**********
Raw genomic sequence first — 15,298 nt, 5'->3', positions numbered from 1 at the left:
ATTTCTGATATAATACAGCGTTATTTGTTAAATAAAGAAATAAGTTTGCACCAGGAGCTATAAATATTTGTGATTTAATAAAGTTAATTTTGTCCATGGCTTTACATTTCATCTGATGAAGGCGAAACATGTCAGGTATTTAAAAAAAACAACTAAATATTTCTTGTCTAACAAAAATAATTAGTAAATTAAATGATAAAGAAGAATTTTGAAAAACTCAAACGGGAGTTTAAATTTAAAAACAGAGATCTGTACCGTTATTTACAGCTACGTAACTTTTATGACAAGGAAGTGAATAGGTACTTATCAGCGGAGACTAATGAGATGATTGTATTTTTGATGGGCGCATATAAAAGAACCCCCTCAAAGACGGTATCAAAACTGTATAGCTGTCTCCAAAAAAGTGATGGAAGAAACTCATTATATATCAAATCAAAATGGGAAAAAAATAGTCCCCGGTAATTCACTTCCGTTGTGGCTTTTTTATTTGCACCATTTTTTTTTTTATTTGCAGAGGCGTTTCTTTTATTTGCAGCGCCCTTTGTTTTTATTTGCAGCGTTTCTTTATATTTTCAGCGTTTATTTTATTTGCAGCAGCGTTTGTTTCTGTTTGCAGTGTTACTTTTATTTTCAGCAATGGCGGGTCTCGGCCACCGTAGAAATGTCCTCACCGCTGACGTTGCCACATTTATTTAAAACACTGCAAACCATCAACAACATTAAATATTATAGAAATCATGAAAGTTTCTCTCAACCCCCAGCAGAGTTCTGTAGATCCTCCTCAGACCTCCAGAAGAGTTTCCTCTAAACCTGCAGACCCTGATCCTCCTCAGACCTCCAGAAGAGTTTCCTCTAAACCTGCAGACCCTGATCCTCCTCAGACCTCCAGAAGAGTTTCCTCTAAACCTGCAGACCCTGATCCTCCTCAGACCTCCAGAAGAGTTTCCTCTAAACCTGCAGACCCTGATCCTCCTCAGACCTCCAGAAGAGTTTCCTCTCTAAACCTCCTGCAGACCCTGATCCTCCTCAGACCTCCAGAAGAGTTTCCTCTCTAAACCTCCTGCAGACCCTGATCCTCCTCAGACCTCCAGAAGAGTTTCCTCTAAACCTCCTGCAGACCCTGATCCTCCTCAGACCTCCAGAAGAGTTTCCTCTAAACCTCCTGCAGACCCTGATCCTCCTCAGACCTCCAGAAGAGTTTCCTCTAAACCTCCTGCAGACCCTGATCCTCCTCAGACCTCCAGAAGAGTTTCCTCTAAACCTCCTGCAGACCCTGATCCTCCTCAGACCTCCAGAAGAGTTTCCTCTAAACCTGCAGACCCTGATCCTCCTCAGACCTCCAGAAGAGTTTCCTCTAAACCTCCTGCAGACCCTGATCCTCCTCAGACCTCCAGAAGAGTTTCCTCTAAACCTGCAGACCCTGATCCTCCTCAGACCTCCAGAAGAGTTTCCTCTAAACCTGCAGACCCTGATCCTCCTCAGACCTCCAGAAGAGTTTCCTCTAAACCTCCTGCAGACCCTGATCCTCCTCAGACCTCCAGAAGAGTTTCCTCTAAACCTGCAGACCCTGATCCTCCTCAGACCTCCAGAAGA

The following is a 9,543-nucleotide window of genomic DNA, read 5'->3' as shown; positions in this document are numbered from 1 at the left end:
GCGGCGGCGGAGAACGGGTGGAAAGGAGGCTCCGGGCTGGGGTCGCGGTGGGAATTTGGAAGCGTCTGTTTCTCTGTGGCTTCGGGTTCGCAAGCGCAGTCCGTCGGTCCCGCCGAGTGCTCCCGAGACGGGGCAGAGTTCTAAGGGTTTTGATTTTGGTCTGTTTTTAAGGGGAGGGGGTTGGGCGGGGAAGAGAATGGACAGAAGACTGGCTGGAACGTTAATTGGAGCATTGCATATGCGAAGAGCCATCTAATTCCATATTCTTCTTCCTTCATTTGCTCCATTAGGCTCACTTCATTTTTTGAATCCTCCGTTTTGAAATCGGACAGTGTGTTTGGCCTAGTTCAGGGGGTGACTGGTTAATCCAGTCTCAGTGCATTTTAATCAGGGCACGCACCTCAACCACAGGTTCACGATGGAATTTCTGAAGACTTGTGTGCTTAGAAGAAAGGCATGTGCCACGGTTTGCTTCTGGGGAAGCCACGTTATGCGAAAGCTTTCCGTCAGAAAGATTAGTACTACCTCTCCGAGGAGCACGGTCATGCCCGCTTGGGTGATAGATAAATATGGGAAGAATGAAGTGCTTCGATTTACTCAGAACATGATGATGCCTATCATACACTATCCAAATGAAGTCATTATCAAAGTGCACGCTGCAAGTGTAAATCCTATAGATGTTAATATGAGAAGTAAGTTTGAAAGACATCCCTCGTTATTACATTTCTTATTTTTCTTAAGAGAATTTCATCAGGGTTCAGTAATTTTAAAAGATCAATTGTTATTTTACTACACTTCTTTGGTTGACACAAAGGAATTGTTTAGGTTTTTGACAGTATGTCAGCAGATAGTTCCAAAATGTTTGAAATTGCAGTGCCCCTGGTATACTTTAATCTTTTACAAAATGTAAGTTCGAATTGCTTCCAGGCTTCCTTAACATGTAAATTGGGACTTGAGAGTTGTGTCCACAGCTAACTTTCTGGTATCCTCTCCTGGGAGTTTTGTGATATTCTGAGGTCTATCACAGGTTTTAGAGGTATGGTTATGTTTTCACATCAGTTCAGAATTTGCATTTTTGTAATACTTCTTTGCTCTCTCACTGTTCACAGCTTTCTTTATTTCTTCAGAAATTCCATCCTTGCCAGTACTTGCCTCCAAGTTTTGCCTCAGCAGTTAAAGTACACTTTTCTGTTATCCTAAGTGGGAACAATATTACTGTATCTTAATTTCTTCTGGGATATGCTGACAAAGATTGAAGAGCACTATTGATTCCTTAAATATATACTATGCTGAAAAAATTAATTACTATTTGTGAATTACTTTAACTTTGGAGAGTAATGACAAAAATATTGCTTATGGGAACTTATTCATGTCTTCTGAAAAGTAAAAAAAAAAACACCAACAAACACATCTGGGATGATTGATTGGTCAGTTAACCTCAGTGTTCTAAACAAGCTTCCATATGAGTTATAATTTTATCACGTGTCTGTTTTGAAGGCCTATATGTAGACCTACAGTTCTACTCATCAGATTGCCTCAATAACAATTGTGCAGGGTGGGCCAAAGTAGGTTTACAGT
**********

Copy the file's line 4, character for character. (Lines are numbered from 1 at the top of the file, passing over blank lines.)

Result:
GCGGCGGCGGAGAACGGGTGGAAAGGAGGCTCCGGGCTGGGGTCGCGGTGGGAATTTGGAAGCGTCTGTTTCTCTGTGGCTTCGGGTTCGCAAGCGCAGTCCGTCGGTCCCGCCGAGTGCTCCCGAGACGGGGCAGAGTTCTAAGGGTTTTGATTTTGGTCTGTTTTTAAGGGGAGGGGGTTGGGCGGGGAAGAGAATGGACAGAAGACTGGCTGGAACGTTAATTGGAGCATTGCATATGCGAAGAGCCATCTAATTCCATATTCTTCTTCCTTCATTTGCTCCATTAGGCTCACTTCATTTTTTGAATCCTCCGTTTTGAAATCGGACAGTGTGTTTGGCCTAGTTCAGGGGGTGACTGGTTAATCCAGTCTCAGTGCATTTTAATCAGGGCACGCACCTCAACCACAGGTTCACGATGGAATTTCTGAAGACTTGTGTGCTTAGAAGAAAGGCATGTGCCACGGTTTGCTTCTGGGGAAGCCACGTTATGCGAAAGCTTTCCGTCAGAAAGATTAGTACTACCTCTCCGAGGAGCACGGTCATGCCCGCTTGGGTGATAGATAAATATGGGAAGAATGAAGTGCTTCGATTTACTCAGAACATGATGATGCCTATCATACACTATCCAAATGAAGTCATTATCAAAGTGCACGCTGCAAGTGTAAATCCTATAGATGTTAATATGAGAAGTAAGTTTGAAAGACATCCCTCGTTATTACATTTCTTATTTTTCTTAAGAGAATTTCATCAGGGTTCAGTAATTTTAAAAGATCAATTGTTATTTTACTACACTTCTTTGGTTGACACAAAGGAATTGTTTAGGTTTTTGACAGTATGTCAGCAGATAGTTCCAAAATGTTTGAAATTGCAGTGCCCCTGGTATACTTTAATCTTTTACAAAATGTAAGTTCGAATTGCTTCCAGGCTTCCTTAACATGTAAATTGGGACTTGAGAGTTGTGTCCACAGCTAACTTTCTGGTATCCTCTCCTGGGAGTTTTGTGATATTCTGAGGTCTATCACAGGTTTTAGAGGTATGGTTATGTTTTCACATCAGTTCAGAATTTGCATTTTTGTAATACTTCTTTGCTCTCTCACTGTTCACAGCTTTCTTTATTTCTTCAGAAATTCCATCCTTGCCAGTACTTGCCTCCAAGTTTTGCCTCAGCAGTTAAAGTACACTTTTCTGTTATCCTAAGTGGGAACAATATTACTGTATCTTAATTTCTTCTGGGATATGCTGACAAAGATTGAAGAGCACTATTGATTCCTTAAATATATACTATGCTGAAAAAATTAATTACTATTTGTGAATTACTTTAACTTTGGAGAGTAATGACAAAAATATTGCTTATGGGAACTTATTCATGTCTTCTGAAAAGTAAAAAAAAAAACACCAACAAACACATCTGGGATGATTGATTGGTCAGTTAACCTCAGTGTTCTAAACAAGCTTCCATATGAGTTATAATTTTATCACGTGTCTGTTTTGAAGGCCTATATGTAGACCTACAGTTCTACTCATCAGATTGCCTCAATAACAATTGTGCAGGGTGGGCCAAAGTAGGTTTACAGT